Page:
When the SSP proposal was first made, the material produced by our Scottish comrades did contain some unclear formulations about the need for a “hybrid” or “broad” party. We think that too many concessions were made to get the SSP going and that there needs to be the allocation of extra resources into building our own organisation within it. These are the tasks now being undertaken by those building the CWI in Scotland.
The CWI has 20 sections and a number of other supporting groups. We work in a total of 35 countries and on every continent. Our World Congress brings together delegates from all sections and is the supreme decision making body of our International. Points of difference are debated in a democratic manner and decisions arrived at through debate.
A debate on any major issue is not the property of a small circle at the top of the organisation, but is something in which the membership needs to be involved. Whenever differences have arisen within our International, or when it has been necessary to adjust our position or to correct past mistakes, we have involved the full membership in the discussions. International Discussion Bulletins, containing all the material from all sides of a debate, have been produced and made available to every member. Only in this way can we educate and involve the membership and only then can the members, in turn, become fully informed, intervene and act as a check on all decisions made. When the recent World Congress criticised the Scottish comrades and set out criteria for future work in the SSP, it did so in an informed manner after a full debate.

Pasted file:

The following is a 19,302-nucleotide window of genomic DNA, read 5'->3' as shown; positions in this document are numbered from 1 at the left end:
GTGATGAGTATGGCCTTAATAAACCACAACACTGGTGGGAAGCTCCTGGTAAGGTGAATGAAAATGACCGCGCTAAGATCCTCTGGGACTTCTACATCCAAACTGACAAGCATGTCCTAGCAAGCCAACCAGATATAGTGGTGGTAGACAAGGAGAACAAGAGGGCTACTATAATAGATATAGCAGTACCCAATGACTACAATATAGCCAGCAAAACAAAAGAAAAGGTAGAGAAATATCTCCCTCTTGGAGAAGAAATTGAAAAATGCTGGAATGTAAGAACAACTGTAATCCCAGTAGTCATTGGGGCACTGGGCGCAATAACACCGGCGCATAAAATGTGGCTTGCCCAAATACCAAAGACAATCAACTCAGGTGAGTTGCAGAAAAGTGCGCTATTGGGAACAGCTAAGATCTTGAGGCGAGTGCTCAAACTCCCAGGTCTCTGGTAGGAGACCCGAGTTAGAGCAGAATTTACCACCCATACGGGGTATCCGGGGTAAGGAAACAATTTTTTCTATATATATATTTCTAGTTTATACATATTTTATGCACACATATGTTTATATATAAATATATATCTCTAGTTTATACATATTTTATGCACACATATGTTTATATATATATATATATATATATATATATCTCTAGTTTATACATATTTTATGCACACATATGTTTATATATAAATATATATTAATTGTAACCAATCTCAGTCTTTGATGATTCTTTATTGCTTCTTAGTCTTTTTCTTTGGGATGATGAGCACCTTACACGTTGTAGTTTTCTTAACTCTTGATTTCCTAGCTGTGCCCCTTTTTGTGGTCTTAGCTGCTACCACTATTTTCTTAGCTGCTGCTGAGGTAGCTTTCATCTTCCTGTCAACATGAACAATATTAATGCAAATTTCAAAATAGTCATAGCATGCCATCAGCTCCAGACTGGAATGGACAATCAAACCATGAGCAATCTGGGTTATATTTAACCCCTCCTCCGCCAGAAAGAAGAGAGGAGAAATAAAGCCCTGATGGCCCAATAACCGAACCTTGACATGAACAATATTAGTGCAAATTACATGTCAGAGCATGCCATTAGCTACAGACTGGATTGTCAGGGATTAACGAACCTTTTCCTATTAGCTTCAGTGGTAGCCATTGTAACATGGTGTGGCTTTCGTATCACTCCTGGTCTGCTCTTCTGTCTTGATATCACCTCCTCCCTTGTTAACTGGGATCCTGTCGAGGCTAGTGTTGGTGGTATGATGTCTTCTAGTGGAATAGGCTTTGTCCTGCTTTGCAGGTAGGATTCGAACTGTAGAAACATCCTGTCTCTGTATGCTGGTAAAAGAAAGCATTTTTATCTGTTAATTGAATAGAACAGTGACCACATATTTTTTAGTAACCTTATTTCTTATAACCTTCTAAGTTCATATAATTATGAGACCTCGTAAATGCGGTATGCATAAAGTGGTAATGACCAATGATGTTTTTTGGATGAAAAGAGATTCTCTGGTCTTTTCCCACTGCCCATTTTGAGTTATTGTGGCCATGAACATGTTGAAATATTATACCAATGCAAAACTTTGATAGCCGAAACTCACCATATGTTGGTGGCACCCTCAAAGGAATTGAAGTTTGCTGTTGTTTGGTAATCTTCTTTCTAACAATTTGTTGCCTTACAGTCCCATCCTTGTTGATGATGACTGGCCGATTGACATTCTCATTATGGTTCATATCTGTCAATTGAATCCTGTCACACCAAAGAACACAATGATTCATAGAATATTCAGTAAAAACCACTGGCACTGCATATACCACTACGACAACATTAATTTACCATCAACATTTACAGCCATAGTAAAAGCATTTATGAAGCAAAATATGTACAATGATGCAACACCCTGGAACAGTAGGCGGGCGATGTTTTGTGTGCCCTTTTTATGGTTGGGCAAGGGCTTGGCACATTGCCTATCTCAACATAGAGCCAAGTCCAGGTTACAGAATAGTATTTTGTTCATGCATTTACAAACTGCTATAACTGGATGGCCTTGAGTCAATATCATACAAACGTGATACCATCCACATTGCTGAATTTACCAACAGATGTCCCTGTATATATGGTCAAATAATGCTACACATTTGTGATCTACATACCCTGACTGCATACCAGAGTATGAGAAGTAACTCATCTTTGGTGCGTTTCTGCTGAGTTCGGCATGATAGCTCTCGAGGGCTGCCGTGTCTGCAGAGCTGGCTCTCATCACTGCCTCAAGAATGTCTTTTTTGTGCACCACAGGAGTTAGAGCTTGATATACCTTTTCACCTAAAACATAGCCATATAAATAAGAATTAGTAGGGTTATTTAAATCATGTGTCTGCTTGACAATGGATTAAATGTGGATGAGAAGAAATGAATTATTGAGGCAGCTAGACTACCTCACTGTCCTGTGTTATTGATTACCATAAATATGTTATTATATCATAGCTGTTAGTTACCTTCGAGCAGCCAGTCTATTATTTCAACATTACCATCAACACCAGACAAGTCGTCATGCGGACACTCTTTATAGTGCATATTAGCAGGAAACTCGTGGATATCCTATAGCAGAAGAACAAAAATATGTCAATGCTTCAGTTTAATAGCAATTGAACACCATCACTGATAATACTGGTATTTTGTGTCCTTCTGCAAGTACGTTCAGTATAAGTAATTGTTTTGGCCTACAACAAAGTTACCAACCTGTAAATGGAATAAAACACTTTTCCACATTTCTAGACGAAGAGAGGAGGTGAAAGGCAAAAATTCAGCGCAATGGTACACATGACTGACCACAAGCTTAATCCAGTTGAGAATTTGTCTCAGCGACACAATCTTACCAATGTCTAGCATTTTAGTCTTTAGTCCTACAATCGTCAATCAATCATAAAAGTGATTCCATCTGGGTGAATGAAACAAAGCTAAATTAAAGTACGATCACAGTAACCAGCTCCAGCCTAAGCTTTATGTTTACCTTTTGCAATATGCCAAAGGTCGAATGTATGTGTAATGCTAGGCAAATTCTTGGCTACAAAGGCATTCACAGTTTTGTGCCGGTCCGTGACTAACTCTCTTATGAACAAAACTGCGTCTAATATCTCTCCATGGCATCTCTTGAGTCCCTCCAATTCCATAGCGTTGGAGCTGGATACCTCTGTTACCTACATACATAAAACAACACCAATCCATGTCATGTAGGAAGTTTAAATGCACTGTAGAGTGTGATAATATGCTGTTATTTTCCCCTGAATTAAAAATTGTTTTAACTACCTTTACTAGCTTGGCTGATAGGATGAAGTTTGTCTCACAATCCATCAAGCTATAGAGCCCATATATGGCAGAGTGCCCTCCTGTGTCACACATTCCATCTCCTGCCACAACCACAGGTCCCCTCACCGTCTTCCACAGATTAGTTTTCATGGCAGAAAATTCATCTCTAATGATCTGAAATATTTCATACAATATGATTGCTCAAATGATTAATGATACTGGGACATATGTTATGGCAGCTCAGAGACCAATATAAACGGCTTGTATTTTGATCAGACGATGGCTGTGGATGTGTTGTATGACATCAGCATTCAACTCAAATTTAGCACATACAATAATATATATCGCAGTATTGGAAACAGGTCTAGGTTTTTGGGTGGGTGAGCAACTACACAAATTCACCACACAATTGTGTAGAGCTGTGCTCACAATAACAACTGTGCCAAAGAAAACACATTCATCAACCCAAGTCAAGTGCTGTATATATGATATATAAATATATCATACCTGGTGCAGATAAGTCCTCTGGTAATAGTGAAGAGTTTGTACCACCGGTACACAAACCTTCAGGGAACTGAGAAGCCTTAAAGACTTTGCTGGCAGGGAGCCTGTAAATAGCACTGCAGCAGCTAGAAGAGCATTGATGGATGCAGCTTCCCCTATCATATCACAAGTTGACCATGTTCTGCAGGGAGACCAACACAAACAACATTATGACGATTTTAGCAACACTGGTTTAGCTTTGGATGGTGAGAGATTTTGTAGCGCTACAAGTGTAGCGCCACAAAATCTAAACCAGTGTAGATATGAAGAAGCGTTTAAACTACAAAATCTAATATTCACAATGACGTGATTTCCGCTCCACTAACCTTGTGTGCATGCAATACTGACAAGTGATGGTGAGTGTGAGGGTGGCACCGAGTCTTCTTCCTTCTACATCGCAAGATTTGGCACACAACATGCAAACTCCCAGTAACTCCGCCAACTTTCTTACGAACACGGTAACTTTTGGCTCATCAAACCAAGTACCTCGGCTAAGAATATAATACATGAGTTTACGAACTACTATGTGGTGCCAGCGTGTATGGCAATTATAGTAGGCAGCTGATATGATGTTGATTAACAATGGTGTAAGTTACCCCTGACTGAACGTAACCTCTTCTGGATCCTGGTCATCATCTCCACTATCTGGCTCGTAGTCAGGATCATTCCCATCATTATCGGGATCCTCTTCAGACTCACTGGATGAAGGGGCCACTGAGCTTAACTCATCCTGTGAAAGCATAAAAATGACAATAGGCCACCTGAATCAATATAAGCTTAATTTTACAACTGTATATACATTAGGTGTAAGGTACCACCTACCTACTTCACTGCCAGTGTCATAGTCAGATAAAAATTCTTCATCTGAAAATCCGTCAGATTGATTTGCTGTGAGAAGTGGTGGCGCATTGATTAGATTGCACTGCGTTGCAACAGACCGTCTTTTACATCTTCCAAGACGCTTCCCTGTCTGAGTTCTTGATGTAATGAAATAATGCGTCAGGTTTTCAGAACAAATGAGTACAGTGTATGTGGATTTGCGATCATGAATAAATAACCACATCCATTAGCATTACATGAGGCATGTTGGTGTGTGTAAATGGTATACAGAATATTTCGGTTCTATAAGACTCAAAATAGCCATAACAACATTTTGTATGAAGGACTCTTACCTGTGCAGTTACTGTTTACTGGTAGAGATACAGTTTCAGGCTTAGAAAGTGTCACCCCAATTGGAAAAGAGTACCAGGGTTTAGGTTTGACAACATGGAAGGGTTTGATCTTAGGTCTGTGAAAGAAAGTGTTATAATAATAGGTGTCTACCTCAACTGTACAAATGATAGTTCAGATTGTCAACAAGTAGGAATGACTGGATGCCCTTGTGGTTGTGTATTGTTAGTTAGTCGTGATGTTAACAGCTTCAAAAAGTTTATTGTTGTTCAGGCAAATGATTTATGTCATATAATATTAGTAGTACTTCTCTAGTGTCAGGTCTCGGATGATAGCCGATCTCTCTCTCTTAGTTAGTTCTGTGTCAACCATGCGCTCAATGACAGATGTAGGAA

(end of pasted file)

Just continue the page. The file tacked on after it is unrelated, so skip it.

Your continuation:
You are free to criticise the policies and tactics of the CWI. Debate around constructive criticism can only be beneficial. But if you are going to do so you should attack us for our actual policies and tactics, not for those we have specifically rejected.
It is inevitable that a revolutionary party with real roots in the working class will come up against reformist/opportunist pressures, as well, at times, as the opposite pressures towards ultraleftism. Debates such as the CWI have had over Scotland are absolutely inevitable as we chart the difficult course of constructing a mass Marxist international.
In order to withstand the pressures of moods, temporary or longer lasting, which develop within the working class, it is essential that a revolutionary party maintains a democratic centralist structure. This means the fullest internal discussion on all issues including points of difference, but unity in action when it comes to putting agreed decisions into effect.